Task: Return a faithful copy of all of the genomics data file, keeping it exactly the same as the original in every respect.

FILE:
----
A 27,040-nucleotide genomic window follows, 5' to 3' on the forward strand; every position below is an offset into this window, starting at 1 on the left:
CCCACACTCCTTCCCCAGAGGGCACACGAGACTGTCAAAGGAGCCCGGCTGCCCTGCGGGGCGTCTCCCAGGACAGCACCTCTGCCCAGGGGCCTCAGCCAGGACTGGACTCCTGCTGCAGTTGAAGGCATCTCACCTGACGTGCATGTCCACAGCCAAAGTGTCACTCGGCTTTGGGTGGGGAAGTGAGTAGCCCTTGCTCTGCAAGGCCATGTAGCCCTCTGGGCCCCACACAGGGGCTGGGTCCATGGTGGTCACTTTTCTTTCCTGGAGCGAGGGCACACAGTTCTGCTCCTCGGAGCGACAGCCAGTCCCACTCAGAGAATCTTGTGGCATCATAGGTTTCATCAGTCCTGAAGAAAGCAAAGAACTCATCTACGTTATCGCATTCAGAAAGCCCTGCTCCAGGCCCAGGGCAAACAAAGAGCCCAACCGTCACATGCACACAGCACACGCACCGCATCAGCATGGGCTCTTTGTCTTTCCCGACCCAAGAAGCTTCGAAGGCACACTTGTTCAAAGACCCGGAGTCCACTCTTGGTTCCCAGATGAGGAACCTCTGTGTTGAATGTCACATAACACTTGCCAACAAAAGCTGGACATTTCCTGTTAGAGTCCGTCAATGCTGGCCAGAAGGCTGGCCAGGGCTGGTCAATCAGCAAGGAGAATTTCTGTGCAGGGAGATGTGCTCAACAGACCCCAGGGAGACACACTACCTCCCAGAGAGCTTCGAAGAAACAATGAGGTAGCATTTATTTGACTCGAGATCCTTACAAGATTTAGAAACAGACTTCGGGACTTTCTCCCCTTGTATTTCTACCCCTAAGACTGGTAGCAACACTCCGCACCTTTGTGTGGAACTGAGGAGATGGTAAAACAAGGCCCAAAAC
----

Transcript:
A 27,040-nucleotide genomic window follows, 5' to 3' on the forward strand; every position below is an offset into this window, starting at 1 on the left:
CCCACACTCCTTCCCCAGAGGGCACACGAGACTGTCAAAGGAGCCCGGCTGCCCTGCGGGGCGTCTCCCAGGACAGCACCTCTGCCCAGGGGCCTCAGCCAGGACTGGACTCCTGCTGCAGTTGAAGGCATCTCACCTGACGTGCATGTCCACAGCCAAAGTGTCACTCGGCTTTGGGTGGGGAAGTGAGTAGCCCTTGCTCTGCAAGGCCATGTAGCCCTCTGGGCCCCACACAGGGGCTGGGTCCATGGTGGTCACTTTTCTTTCCTGGAGCGAGGGCACACAGTTCTGCTCCTCGGAGCGACAGCCAGTCCCACTCAGAGAATCTTGTGGCATCATAGGTTTCATCAGTCCTGAAGAAAGCAAAGAACTCATCTACGTTATCGCATTCAGAAAGCCCTGCTCCAGGCCCAGGGCAAACAAAGAGCCCAACCGTCACATGCACACAGCACACGCACCGCATCAGCATGGGCTCTTTGTCTTTCCCGACCCAAGAAGCTTCGAAGGCACACTTGTTCAAAGACCCGGAGTCCACTCTTGGTTCCCAGATGAGGAACCTCTGTGTTGAATGTCACATAACACTTGCCAACAAAAGCTGGACATTTCCTGTTAGAGTCCGTCAATGCTGGCCAGAAGGCTGGCCAGGGCTGGTCAATCAGCAAGGAGAATTTCTGTGCAGGGAGATGTGCTCAACAGACCCCAGGGAGACACACTACCTCCCAGAGAGCTTCGAAGAAACAATGAGGTAGCATTTATTTGACTCGAGATCCTTACAAGATTTAGAAACAGACTTCGGGACTTTCTCCCCTTGTATTTCTACCCCTAAGACTGGTAGCAACACTCCGCACCTTTGTGTGGAACTGAGGAGATGGTAAAACAAGGCCCAAAAC